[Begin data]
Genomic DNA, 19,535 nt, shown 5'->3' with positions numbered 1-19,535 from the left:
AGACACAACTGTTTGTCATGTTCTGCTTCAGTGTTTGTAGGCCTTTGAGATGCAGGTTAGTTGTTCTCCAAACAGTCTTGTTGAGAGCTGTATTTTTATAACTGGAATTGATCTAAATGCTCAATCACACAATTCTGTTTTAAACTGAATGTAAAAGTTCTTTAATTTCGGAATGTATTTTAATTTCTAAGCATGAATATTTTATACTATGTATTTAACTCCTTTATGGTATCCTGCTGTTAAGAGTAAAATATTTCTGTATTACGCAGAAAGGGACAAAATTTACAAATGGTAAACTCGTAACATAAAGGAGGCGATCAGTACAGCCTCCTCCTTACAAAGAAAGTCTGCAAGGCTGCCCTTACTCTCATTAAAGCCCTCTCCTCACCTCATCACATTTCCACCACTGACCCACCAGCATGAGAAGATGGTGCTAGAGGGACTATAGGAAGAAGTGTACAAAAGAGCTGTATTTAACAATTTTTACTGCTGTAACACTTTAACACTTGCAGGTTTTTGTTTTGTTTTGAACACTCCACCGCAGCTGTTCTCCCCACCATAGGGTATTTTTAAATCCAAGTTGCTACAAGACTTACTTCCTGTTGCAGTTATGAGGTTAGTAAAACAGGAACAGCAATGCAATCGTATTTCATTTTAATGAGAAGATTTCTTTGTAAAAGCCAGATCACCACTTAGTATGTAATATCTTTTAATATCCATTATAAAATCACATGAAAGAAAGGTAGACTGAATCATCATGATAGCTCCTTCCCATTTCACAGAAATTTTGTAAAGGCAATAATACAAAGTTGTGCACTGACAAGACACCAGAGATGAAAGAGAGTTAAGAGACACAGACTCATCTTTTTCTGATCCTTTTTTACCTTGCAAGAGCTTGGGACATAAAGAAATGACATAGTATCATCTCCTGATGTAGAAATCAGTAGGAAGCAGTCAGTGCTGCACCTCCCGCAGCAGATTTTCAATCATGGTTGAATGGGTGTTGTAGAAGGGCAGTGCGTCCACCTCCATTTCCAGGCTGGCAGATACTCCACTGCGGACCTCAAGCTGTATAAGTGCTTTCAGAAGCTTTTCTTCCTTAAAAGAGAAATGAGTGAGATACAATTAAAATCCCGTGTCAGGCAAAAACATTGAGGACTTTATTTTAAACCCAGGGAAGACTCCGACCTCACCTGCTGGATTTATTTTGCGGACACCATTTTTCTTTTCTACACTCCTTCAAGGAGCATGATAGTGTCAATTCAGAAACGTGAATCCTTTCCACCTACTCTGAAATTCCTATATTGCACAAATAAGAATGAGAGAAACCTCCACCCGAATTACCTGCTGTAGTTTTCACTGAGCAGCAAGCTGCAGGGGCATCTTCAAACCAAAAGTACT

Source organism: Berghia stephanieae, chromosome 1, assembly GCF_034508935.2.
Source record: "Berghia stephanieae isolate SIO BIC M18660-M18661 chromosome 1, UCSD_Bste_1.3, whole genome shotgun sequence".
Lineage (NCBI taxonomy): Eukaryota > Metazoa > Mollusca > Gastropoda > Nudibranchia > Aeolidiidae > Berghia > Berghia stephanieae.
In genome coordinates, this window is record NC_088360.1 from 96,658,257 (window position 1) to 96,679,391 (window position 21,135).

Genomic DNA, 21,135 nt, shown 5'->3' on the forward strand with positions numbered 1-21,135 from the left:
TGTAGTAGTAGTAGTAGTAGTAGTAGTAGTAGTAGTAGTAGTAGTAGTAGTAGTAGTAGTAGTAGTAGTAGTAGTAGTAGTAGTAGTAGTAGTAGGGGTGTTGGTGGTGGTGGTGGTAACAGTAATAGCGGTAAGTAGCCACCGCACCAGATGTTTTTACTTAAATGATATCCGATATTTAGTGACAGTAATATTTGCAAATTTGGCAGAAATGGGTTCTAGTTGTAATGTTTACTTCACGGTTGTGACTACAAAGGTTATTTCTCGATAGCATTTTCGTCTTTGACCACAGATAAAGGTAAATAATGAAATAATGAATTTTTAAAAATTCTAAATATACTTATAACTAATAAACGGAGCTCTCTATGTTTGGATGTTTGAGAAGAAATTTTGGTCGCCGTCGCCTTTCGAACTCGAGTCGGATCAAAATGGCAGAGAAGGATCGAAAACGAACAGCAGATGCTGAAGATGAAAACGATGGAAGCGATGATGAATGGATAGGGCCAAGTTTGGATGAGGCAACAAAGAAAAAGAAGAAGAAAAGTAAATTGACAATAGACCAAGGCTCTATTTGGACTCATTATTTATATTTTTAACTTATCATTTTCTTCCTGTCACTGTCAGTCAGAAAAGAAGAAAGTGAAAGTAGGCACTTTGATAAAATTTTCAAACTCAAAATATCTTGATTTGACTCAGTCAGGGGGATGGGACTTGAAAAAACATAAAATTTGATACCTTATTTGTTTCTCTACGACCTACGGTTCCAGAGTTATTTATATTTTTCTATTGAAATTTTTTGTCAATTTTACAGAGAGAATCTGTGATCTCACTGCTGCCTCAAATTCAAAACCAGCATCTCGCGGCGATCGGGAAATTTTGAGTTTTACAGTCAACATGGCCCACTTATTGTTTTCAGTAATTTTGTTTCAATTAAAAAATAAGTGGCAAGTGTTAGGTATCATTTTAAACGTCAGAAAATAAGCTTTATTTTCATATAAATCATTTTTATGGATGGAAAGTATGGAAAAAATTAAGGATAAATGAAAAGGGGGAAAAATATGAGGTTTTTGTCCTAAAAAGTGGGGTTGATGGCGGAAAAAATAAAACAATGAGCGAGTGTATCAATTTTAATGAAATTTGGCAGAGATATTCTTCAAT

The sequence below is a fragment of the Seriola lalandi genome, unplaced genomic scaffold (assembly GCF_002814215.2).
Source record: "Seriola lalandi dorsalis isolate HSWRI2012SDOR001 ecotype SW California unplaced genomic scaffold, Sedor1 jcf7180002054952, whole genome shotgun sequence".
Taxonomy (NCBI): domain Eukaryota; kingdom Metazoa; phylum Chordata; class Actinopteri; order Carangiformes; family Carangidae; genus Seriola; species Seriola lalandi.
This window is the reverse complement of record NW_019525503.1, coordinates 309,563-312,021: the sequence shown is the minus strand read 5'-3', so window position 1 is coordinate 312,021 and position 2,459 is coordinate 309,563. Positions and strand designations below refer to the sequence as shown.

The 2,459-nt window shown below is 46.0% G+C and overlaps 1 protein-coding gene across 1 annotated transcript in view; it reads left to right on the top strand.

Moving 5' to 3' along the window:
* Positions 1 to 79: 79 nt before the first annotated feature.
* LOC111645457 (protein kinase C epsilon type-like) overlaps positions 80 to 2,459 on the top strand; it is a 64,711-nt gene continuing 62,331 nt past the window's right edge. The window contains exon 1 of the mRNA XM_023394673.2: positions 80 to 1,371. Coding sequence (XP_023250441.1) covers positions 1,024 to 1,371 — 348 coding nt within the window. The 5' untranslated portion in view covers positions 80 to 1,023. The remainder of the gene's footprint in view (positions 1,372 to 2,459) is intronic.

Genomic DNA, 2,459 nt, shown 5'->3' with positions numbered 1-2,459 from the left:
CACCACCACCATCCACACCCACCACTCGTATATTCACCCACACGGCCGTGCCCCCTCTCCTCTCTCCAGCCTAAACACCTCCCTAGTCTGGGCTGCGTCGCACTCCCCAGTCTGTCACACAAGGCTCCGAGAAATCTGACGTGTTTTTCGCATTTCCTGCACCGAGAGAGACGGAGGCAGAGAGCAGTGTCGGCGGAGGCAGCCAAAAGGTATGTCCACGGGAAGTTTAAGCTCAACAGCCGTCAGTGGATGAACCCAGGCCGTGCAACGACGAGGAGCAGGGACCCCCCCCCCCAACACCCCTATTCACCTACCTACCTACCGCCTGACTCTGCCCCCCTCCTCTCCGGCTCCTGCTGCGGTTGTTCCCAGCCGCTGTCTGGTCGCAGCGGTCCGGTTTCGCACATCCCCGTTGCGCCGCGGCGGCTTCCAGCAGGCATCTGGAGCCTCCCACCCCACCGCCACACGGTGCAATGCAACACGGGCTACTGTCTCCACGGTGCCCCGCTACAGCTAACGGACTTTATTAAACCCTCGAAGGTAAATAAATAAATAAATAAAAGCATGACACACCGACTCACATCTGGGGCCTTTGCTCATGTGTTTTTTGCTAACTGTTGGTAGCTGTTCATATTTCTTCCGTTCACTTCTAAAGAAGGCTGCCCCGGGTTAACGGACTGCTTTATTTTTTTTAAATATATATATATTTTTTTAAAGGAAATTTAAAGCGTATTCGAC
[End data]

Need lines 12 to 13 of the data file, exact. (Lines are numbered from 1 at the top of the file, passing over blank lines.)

This window is the reverse complement of record NW_019525503.1, coordinates 309,563-312,021: the sequence shown is the minus strand read 5'-3', so window position 1 is coordinate 312,021 and position 2,459 is coordinate 309,563. Positions and strand designations below refer to the sequence as shown.

The 2,459-nt window shown below is 46.0% G+C and overlaps 1 protein-coding gene across 1 annotated transcript in view; it reads left to right on the top strand.